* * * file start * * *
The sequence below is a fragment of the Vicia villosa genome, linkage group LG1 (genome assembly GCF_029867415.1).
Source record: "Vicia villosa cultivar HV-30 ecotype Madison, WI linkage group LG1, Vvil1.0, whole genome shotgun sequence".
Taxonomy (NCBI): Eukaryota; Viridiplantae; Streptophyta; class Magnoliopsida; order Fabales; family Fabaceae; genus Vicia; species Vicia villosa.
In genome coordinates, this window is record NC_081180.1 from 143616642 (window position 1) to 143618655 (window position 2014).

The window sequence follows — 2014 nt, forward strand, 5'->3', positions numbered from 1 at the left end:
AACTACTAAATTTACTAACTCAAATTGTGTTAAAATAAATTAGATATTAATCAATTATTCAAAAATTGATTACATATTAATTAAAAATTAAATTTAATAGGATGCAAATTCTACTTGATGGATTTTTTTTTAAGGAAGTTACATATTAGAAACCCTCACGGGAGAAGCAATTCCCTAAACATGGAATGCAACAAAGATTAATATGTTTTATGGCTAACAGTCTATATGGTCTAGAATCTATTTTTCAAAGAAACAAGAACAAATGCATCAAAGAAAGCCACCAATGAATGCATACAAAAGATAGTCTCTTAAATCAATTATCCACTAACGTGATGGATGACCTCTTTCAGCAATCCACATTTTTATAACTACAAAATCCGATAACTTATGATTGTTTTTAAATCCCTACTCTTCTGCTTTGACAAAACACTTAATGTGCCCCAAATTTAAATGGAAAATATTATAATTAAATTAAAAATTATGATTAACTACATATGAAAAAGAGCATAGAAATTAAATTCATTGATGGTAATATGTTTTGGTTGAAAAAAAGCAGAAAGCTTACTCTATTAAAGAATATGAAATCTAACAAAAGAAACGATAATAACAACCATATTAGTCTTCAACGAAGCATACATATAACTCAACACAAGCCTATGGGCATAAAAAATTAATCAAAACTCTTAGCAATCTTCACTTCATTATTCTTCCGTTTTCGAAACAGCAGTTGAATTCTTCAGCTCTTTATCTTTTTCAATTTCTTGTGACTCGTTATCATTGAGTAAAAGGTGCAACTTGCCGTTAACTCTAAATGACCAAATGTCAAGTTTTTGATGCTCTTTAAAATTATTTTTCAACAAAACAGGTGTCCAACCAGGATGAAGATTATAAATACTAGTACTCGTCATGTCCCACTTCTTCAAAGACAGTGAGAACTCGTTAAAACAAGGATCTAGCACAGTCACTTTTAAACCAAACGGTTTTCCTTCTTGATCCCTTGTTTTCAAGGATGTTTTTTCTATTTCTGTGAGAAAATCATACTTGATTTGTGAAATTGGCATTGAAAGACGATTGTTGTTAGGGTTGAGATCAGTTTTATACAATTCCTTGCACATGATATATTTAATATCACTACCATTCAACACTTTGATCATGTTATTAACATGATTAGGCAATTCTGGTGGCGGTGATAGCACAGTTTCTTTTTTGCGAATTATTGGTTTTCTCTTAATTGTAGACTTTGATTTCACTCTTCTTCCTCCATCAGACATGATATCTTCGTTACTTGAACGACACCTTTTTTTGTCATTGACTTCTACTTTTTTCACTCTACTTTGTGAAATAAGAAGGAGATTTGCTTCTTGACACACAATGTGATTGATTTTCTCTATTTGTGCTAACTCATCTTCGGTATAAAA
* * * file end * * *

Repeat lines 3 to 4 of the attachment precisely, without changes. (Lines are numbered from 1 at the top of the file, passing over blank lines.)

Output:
Taxonomy (NCBI): Eukaryota; Viridiplantae; Streptophyta; class Magnoliopsida; order Fabales; family Fabaceae; genus Vicia; species Vicia villosa.
In genome coordinates, this window is record NC_081180.1 from 143616642 (window position 1) to 143618655 (window position 2014).